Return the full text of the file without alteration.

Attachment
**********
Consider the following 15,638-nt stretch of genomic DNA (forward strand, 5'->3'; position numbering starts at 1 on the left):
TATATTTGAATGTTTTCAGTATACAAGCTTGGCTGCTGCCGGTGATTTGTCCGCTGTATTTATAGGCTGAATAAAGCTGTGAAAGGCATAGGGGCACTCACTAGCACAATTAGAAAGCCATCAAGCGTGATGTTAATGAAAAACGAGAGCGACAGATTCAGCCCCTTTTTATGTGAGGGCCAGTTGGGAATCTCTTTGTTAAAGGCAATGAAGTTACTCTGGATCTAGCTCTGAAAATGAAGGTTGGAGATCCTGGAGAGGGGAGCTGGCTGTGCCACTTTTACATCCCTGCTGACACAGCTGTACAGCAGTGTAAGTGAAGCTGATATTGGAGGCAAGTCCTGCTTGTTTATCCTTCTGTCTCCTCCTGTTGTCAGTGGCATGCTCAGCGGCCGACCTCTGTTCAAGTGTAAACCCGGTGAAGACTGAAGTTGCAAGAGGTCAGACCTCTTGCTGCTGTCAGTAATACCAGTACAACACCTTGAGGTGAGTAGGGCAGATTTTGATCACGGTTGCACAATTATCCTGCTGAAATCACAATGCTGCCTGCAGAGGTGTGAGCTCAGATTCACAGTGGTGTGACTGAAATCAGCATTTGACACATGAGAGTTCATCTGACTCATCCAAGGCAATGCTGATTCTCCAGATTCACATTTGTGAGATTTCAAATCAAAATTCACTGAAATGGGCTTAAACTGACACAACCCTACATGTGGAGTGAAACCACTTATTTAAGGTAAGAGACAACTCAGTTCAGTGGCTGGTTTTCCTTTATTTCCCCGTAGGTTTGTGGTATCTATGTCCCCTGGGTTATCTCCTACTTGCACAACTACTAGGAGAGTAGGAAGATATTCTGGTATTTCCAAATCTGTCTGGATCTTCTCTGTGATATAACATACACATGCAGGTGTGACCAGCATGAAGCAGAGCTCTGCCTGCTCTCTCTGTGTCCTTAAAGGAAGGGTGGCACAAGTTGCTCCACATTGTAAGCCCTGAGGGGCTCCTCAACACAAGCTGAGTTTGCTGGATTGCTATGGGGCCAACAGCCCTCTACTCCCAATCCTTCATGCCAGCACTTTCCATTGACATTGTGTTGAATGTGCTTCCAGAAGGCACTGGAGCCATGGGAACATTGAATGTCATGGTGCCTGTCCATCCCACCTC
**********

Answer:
Consider the following 15,638-nt stretch of genomic DNA (forward strand, 5'->3'; position numbering starts at 1 on the left):
TATATTTGAATGTTTTCAGTATACAAGCTTGGCTGCTGCCGGTGATTTGTCCGCTGTATTTATAGGCTGAATAAAGCTGTGAAAGGCATAGGGGCACTCACTAGCACAATTAGAAAGCCATCAAGCGTGATGTTAATGAAAAACGAGAGCGACAGATTCAGCCCCTTTTTATGTGAGGGCCAGTTGGGAATCTCTTTGTTAAAGGCAATGAAGTTACTCTGGATCTAGCTCTGAAAATGAAGGTTGGAGATCCTGGAGAGGGGAGCTGGCTGTGCCACTTTTACATCCCTGCTGACACAGCTGTACAGCAGTGTAAGTGAAGCTGATATTGGAGGCAAGTCCTGCTTGTTTATCCTTCTGTCTCCTCCTGTTGTCAGTGGCATGCTCAGCGGCCGACCTCTGTTCAAGTGTAAACCCGGTGAAGACTGAAGTTGCAAGAGGTCAGACCTCTTGCTGCTGTCAGTAATACCAGTACAACACCTTGAGGTGAGTAGGGCAGATTTTGATCACGGTTGCACAATTATCCTGCTGAAATCACAATGCTGCCTGCAGAGGTGTGAGCTCAGATTCACAGTGGTGTGACTGAAATCAGCATTTGACACATGAGAGTTCATCTGACTCATCCAAGGCAATGCTGATTCTCCAGATTCACATTTGTGAGATTTCAAATCAAAATTCACTGAAATGGGCTTAAACTGACACAACCCTACATGTGGAGTGAAACCACTTATTTAAGGTAAGAGACAACTCAGTTCAGTGGCTGGTTTTCCTTTATTTCCCCGTAGGTTTGTGGTATCTATGTCCCCTGGGTTATCTCCTACTTGCACAACTACTAGGAGAGTAGGAAGATATTCTGGTATTTCCAAATCTGTCTGGATCTTCTCTGTGATATAACATACACATGCAGGTGTGACCAGCATGAAGCAGAGCTCTGCCTGCTCTCTCTGTGTCCTTAAAGGAAGGGTGGCACAAGTTGCTCCACATTGTAAGCCCTGAGGGGCTCCTCAACACAAGCTGAGTTTGCTGGATTGCTATGGGGCCAACAGCCCTCTACTCCCAATCCTTCATGCCAGCACTTTCCATTGACATTGTGTTGAATGTGCTTCCAGAAGGCACTGGAGCCATGGGAACATTGAATGTCATGGTGCCTGTCCATCCCACCTC